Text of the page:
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Public and Private Sectors Look at Fertility Benefits in Talent War

To remain competitive, some employers are expanding coverage and benefits for expecting, hopeful, and new mothers.

The U.S. Office of Personnel Management (OPM) ordered providers of the Federal Employee Health Benefits program to increase coverage in 2023 for prenatal and postpartum care, the Federal Times reported on 10 October. The expanded federal health insurance plans will include care management for women with a high-risk pregnancy, childbirth education classes, group prenatal care, home visits both during the mother’s pregnancy and postpartum, and infertility treatments.

The OPM’s letter to carriers came months after legislators criticized federal employee health plans’ limited coverage and assistance for supporting fertility and maternity. Nearly 25 Democratic members of Congress urged OPM to expand federal medical coverage on these fronts, including in vitro fertilization (IVF) and assistive reproductive technology (ART).

“It is in our national interest for the federal government to recruit and retain the most effective federal workforce, and to do so, we must ensure federal health benefits cover the needs of working families,” the legislators said in the August letter to OPM. “Providing medical coverage for ART services is critical to ensure federal agencies can compete with the private sector for top talent and promote optimal health outcomes among their employees.”

Although only 20 U.S. states currently require that regulated commercial plans cover or offer infertility treatments, private companies have recently responded to a growing cry from the workforce for fertility and maternity benefits.

In late September, Walmart announced broader fertility benefits through its partnership with Kindbody, a fertility start-up. “Walmart’s employees will get access to more than 30 fertility clinics and IVF labs across the U.S.,” the Los Angeles Times reported.  

Starting 1 November, Walmart employee benefits will also include IVF, fertility testing, and lifetime financial support of up to $20,000 for some adoption and surrogacy options—without discrimination toward an individual’s gender, marital status, sexual orientation, or gender identity. This builds on the company’s current offerings for maternity and parental leave for full-time employees, including giving birth mothers up to 16 weeks of paid time off. Additionally, “new parents, including adoptive and foster parents, also receive six weeks paid parental leave to bond with a new child,” according to Business Insider.

This announcement means that at least when it comes to fertility benefits, Walmart is closing the gap with its competitor, Amazon.

Since 2019, Amazon has offered “fertility benefits to all U.S. non-seasonal part-time and full-time employees through a partnership with Progyny, a fertility benefits provider,” according to Axios.

Organizations, whether private or public, have contended with the Great Resignation in 2021 and are searching for ways to either keep existing talent or attract new hires.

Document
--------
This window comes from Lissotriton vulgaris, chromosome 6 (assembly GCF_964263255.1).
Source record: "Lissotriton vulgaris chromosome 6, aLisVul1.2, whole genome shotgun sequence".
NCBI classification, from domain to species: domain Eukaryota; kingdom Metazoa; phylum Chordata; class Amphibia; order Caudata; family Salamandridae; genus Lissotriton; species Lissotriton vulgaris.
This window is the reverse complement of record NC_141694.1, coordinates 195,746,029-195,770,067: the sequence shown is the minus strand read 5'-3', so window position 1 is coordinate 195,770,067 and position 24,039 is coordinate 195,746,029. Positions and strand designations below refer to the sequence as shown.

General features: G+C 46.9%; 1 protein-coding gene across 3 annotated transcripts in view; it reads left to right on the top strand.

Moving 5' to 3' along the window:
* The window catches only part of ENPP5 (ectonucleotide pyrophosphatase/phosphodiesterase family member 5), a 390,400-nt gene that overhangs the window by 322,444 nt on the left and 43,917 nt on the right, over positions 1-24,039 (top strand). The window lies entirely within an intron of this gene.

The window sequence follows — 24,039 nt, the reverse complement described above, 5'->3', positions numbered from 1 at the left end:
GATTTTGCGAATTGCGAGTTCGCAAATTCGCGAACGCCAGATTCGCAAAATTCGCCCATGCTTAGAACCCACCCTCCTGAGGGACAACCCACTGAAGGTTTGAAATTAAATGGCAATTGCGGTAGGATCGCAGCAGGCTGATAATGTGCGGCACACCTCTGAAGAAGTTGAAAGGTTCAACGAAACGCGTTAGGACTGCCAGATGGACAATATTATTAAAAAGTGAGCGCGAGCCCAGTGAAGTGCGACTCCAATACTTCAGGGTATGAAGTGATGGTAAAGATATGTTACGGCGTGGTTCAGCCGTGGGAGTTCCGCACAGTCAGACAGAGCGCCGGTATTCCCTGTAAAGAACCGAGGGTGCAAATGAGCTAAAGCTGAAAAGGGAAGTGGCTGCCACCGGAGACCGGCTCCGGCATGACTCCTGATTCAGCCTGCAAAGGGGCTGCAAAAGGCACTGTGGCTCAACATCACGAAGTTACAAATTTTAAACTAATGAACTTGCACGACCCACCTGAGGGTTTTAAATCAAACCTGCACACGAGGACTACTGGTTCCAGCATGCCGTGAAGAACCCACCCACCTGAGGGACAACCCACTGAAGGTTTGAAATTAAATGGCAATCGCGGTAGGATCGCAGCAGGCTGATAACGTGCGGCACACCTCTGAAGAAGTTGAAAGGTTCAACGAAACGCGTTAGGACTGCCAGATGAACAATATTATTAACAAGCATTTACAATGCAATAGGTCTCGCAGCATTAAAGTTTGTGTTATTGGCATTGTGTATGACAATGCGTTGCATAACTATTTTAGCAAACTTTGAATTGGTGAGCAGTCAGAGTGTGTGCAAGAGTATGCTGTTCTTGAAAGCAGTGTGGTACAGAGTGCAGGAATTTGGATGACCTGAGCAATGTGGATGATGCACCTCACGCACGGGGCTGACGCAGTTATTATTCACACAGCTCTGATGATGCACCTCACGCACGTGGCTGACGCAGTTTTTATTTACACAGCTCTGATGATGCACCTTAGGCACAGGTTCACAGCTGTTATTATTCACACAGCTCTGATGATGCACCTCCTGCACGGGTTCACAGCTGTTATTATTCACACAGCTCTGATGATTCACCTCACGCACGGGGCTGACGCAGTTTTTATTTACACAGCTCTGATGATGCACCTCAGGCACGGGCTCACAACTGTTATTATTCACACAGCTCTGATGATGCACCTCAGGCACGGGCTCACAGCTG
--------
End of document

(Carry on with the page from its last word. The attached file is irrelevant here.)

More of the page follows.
“This certainly includes fair compensation, but employees today are asking for much more than bigger paychecks," Tim Palmquist wrote for Security Management in April 2022. "According to recent survey results from IBM, employees are also prioritizing work–life balance, career advancement opportunities, benefits, and employer ethics and values.”

And when it comes to benefits, fertility is hitting home for a significant portion of the workforce. In an early 2022 survey conducted by The Harris Poll for Fortune, almost half of surveyed workers (45 percent) said such benefits were an important component when contemplating a new job.

The U.S. Centers for Disease Control and Prevention (CDC), noting that both men and women can contribute to infertility, estimates that one in five heterosexual women between the ages of 15 and 49 who have not already give birth are infertile—defined here as “unable to get pregnant after one year of trying.”

The recent refocus on maternal and parental health also comes in a post-Roe v. Wade nation, and the debate around maternal risk and morality (and whether it is linked to abortions) is also fueling health policy decisions, according to Axios.

“A rise in pregnancy-related deaths in minority communities is drawing more attention to the patchwork of maternal health standards and ingrained health disparities,” Axios reported.

The United States has the highest rates of pregnancy-related deaths, preventable deaths, chronic health conditions, and mental health care demands among women of a reproductive age compared to other high-income countries. “They are more likely to die during childbirth than their mothers,” the Harvard Business Review noted in June 2022.

“Even more staggering are the inequities: Black women are three times more likely to die during pregnancy, regardless of education or income. The costs of health care are also burdensome, with women delaying care due to cost and suffering financial hardship due to medical bills, even if they have private insurance,” HBR noted.  

But while some organizations are using these benefits to gain an edge over other organizations in the rush to attract or retain talent, other benefits may have suffered, including benefits for expecting or new parents, as companies figure out how to fund their efforts to remain attractive.

The Society of Human Resource Management (SHRM) found in its annual Employee Benefits Survey in June that while leave benefits continued to be ranked as very important (82 percent), “leave for new parents (beyond what is required by law) returned to pre-pandemic levels,” SHRM said. “...Organizations offering paid maternity leave dropped to 35 percent (from 53 percent in 2020) and the number offering paid paternity leave dropped to 27 percent (from 44 percent).”